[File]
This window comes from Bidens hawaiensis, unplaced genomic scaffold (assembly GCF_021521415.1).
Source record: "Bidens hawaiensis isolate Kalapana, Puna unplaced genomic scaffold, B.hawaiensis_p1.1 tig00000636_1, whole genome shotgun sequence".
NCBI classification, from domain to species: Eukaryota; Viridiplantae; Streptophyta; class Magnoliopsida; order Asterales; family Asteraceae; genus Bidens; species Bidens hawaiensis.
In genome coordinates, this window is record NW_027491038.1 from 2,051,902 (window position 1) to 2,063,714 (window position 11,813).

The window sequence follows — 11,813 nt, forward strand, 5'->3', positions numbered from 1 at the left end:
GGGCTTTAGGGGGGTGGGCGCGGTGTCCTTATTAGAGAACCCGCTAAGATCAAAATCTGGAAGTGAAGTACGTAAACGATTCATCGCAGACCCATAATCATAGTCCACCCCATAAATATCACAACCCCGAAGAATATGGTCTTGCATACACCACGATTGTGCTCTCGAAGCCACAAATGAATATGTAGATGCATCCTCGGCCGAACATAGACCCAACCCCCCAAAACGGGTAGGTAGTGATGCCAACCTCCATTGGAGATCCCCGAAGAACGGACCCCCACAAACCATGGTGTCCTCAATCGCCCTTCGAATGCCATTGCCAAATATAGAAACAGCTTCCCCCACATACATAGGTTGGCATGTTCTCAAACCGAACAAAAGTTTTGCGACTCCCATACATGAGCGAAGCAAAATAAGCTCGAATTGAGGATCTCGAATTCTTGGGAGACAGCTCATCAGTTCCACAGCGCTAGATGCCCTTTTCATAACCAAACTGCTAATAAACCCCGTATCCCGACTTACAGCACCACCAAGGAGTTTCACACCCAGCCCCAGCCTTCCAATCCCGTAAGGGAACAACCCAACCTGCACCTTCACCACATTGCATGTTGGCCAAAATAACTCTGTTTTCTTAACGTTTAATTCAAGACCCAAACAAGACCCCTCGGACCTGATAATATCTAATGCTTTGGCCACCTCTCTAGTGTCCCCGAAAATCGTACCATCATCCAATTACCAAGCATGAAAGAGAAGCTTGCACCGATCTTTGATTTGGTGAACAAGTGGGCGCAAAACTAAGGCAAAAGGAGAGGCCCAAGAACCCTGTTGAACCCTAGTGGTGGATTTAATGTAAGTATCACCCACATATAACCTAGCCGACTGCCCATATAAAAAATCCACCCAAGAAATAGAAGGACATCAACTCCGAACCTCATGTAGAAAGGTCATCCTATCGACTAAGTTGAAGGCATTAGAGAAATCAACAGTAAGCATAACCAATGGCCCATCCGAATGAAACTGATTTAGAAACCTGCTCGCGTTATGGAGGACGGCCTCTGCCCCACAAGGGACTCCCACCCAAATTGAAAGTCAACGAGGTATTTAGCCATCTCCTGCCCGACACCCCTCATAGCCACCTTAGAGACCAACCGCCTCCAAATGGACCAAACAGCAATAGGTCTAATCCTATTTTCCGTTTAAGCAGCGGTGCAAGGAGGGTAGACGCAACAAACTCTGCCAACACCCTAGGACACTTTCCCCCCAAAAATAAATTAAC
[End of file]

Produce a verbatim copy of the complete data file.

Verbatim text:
This window comes from Bidens hawaiensis, unplaced genomic scaffold (assembly GCF_021521415.1).
Source record: "Bidens hawaiensis isolate Kalapana, Puna unplaced genomic scaffold, B.hawaiensis_p1.1 tig00000636_1, whole genome shotgun sequence".
NCBI classification, from domain to species: Eukaryota; Viridiplantae; Streptophyta; class Magnoliopsida; order Asterales; family Asteraceae; genus Bidens; species Bidens hawaiensis.
In genome coordinates, this window is record NW_027491038.1 from 2,051,902 (window position 1) to 2,063,714 (window position 11,813).

The window sequence follows — 11,813 nt, forward strand, 5'->3', positions numbered from 1 at the left end:
GGGCTTTAGGGGGGTGGGCGCGGTGTCCTTATTAGAGAACCCGCTAAGATCAAAATCTGGAAGTGAAGTACGTAAACGATTCATCGCAGACCCATAATCATAGTCCACCCCATAAATATCACAACCCCGAAGAATATGGTCTTGCATACACCACGATTGTGCTCTCGAAGCCACAAATGAATATGTAGATGCATCCTCGGCCGAACATAGACCCAACCCCCCAAAACGGGTAGGTAGTGATGCCAACCTCCATTGGAGATCCCCGAAGAACGGACCCCCACAAACCATGGTGTCCTCAATCGCCCTTCGAATGCCATTGCCAAATATAGAAACAGCTTCCCCCACATACATAGGTTGGCATGTTCTCAAACCGAACAAAAGTTTTGCGACTCCCATACATGAGCGAAGCAAAATAAGCTCGAATTGAGGATCTCGAATTCTTGGGAGACAGCTCATCAGTTCCACAGCGCTAGATGCCCTTTTCATAACCAAACTGCTAATAAACCCCGTATCCCGACTTACAGCACCACCAAGGAGTTTCACACCCAGCCCCAGCCTTCCAATCCCGTAAGGGAACAACCCAACCTGCACCTTCACCACATTGCATGTTGGCCAAAATAACTCTGTTTTCTTAACGTTTAATTCAAGACCCAAACAAGACCCCTCGGACCTGATAATATCTAATGCTTTGGCCACCTCTCTAGTGTCCCCGAAAATCGTACCATCATCCAATTACCAAGCATGAAAGAGAAGCTTGCACCGATCTTTGATTTGGTGAACAAGTGGGCGCAAAACTAAGGCAAAAGGAGAGGCCCAAGAACCCTGTTGAACCCTAGTGGTGGATTTAATGTAAGTATCACCCACATATAACCTAGCCGACTGCCCATATAAAAAATCCACCCAAGAAATAGAAGGACATCAACTCCGAACCTCATGTAGAAAGGTCATCCTATCGACTAAGTTGAAGGCATTAGAGAAATCAACAGTAAGCATAACCAATGGCCCATCCGAATGAAACTGATTTAGAAACCTGCTCGCGTTATGGAGGACGGCCTCTGCCCCACAAGGGACTCCCACCCAAATTGAAAGTCAACGAGGTATTTAGCCATCTCCTGCCCGACACCCCTCATAGCCACCTTAGAGACCAACCGCCTCCAAATGGACCAAACAGCAATAGGTCTAATCCTATTTTCCGTTTAAGCAGCGGTGCAAGGAGGGTAGACGCAACAAACTCTGCCAACACCCTAGGACACTTTCCCCCCAAAAATAAATTAAC